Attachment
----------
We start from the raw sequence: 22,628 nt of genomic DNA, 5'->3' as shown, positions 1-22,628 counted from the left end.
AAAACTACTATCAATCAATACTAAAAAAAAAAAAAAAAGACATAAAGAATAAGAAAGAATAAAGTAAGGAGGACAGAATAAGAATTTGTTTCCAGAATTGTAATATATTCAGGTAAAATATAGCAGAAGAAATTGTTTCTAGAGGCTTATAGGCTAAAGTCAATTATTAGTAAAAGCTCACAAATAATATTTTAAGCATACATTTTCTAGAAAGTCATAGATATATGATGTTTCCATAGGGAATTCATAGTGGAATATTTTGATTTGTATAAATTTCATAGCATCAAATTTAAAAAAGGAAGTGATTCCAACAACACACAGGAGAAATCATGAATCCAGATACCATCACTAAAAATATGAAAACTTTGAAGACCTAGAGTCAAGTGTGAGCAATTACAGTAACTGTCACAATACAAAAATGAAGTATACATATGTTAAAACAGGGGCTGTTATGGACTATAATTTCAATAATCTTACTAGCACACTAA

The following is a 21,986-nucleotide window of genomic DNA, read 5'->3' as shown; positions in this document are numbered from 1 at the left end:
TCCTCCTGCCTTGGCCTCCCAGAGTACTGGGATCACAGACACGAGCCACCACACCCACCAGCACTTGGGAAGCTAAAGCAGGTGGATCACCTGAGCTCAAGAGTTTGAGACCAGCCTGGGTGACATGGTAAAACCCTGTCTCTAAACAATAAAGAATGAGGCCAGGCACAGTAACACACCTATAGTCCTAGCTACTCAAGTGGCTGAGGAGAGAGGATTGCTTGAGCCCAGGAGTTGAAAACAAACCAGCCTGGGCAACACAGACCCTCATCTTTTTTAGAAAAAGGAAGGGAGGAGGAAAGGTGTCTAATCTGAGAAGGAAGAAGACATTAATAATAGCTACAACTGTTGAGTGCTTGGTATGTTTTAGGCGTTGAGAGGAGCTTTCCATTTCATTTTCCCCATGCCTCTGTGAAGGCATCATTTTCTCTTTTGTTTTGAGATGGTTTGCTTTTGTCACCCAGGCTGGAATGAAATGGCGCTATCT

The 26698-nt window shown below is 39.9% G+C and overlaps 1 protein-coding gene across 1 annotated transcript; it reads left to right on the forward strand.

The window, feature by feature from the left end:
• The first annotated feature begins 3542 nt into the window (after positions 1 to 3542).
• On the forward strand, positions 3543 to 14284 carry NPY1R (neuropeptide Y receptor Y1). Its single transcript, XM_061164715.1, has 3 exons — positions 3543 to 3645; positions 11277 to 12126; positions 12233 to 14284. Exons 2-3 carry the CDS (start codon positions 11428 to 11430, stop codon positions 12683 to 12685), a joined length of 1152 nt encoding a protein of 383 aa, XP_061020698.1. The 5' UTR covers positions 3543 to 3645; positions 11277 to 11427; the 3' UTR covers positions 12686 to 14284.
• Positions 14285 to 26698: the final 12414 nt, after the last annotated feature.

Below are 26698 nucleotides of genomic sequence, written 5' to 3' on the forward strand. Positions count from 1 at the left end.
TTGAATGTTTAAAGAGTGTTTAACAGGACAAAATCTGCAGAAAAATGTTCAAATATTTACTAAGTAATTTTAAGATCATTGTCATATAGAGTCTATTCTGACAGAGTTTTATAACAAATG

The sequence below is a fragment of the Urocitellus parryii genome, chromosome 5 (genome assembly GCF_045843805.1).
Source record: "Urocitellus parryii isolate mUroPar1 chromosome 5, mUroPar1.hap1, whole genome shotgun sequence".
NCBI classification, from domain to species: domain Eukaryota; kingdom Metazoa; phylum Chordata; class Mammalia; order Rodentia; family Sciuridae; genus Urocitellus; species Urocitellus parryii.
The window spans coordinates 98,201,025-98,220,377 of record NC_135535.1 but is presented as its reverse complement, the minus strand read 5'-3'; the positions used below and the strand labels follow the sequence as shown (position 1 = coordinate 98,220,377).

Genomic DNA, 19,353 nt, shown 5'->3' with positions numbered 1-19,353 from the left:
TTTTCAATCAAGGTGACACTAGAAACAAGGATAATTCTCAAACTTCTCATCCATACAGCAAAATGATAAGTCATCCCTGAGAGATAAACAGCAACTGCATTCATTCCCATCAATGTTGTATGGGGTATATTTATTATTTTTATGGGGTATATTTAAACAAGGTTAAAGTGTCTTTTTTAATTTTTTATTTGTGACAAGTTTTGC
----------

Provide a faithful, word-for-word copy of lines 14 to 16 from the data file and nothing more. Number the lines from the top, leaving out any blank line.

NCBI classification, from domain to species: domain Eukaryota; kingdom Metazoa; phylum Chordata; class Mammalia; order Rodentia; family Sciuridae; genus Urocitellus; species Urocitellus parryii.
The window spans coordinates 98,201,025-98,220,377 of record NC_135535.1 but is presented as its reverse complement, the minus strand read 5'-3'; the positions used below and the strand labels follow the sequence as shown (position 1 = coordinate 98,220,377).

Genomic DNA, 19,353 nt, shown 5'->3' with positions numbered 1-19,353 from the left: